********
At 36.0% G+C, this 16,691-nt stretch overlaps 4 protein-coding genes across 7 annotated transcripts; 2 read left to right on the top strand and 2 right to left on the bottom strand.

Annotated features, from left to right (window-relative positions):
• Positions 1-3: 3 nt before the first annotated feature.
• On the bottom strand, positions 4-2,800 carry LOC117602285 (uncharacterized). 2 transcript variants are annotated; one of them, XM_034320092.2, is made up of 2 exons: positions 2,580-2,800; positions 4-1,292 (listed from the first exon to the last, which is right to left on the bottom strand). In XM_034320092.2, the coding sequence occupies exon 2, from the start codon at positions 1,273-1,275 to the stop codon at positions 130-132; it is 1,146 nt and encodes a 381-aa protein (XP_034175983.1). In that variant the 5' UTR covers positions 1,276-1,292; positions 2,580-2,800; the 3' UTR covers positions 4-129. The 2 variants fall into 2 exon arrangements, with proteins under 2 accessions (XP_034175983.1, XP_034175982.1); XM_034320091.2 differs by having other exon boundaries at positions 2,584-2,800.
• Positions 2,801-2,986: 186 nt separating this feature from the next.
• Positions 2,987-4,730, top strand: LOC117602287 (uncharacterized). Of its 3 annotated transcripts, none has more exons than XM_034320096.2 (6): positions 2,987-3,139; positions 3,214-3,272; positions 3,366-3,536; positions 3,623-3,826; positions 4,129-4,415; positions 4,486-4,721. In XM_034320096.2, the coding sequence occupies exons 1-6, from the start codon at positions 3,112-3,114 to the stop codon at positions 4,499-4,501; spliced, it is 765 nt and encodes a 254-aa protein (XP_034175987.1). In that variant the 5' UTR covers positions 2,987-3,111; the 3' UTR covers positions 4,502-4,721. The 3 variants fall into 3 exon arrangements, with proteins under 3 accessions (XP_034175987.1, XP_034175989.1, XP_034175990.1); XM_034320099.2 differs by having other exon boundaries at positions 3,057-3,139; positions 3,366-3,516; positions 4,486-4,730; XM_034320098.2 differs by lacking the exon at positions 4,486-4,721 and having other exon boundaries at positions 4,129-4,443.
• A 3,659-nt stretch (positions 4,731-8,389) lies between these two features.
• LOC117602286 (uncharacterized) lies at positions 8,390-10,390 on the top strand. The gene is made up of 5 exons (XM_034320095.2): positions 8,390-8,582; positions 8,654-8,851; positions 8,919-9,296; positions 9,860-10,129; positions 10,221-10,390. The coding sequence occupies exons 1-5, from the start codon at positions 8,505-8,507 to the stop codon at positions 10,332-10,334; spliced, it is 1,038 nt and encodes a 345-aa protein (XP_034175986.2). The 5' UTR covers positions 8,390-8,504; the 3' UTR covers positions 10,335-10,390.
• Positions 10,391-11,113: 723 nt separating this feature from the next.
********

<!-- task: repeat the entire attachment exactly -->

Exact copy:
At 36.0% G+C, this 16,691-nt stretch overlaps 4 protein-coding genes across 7 annotated transcripts; 2 read left to right on the top strand and 2 right to left on the bottom strand.

Annotated features, from left to right (window-relative positions):
• Positions 1-3: 3 nt before the first annotated feature.
• On the bottom strand, positions 4-2,800 carry LOC117602285 (uncharacterized). 2 transcript variants are annotated; one of them, XM_034320092.2, is made up of 2 exons: positions 2,580-2,800; positions 4-1,292 (listed from the first exon to the last, which is right to left on the bottom strand). In XM_034320092.2, the coding sequence occupies exon 2, from the start codon at positions 1,273-1,275 to the stop codon at positions 130-132; it is 1,146 nt and encodes a 381-aa protein (XP_034175983.1). In that variant the 5' UTR covers positions 1,276-1,292; positions 2,580-2,800; the 3' UTR covers positions 4-129. The 2 variants fall into 2 exon arrangements, with proteins under 2 accessions (XP_034175983.1, XP_034175982.1); XM_034320091.2 differs by having other exon boundaries at positions 2,584-2,800.
• Positions 2,801-2,986: 186 nt separating this feature from the next.
• Positions 2,987-4,730, top strand: LOC117602287 (uncharacterized). Of its 3 annotated transcripts, none has more exons than XM_034320096.2 (6): positions 2,987-3,139; positions 3,214-3,272; positions 3,366-3,536; positions 3,623-3,826; positions 4,129-4,415; positions 4,486-4,721. In XM_034320096.2, the coding sequence occupies exons 1-6, from the start codon at positions 3,112-3,114 to the stop codon at positions 4,499-4,501; spliced, it is 765 nt and encodes a 254-aa protein (XP_034175987.1). In that variant the 5' UTR covers positions 2,987-3,111; the 3' UTR covers positions 4,502-4,721. The 3 variants fall into 3 exon arrangements, with proteins under 3 accessions (XP_034175987.1, XP_034175989.1, XP_034175990.1); XM_034320099.2 differs by having other exon boundaries at positions 3,057-3,139; positions 3,366-3,516; positions 4,486-4,730; XM_034320098.2 differs by lacking the exon at positions 4,486-4,721 and having other exon boundaries at positions 4,129-4,443.
• A 3,659-nt stretch (positions 4,731-8,389) lies between these two features.
• LOC117602286 (uncharacterized) lies at positions 8,390-10,390 on the top strand. The gene is made up of 5 exons (XM_034320095.2): positions 8,390-8,582; positions 8,654-8,851; positions 8,919-9,296; positions 9,860-10,129; positions 10,221-10,390. The coding sequence occupies exons 1-5, from the start codon at positions 8,505-8,507 to the stop codon at positions 10,332-10,334; spliced, it is 1,038 nt and encodes a 345-aa protein (XP_034175986.2). The 5' UTR covers positions 8,390-8,504; the 3' UTR covers positions 10,335-10,390.
• Positions 10,391-11,113: 723 nt separating this feature from the next.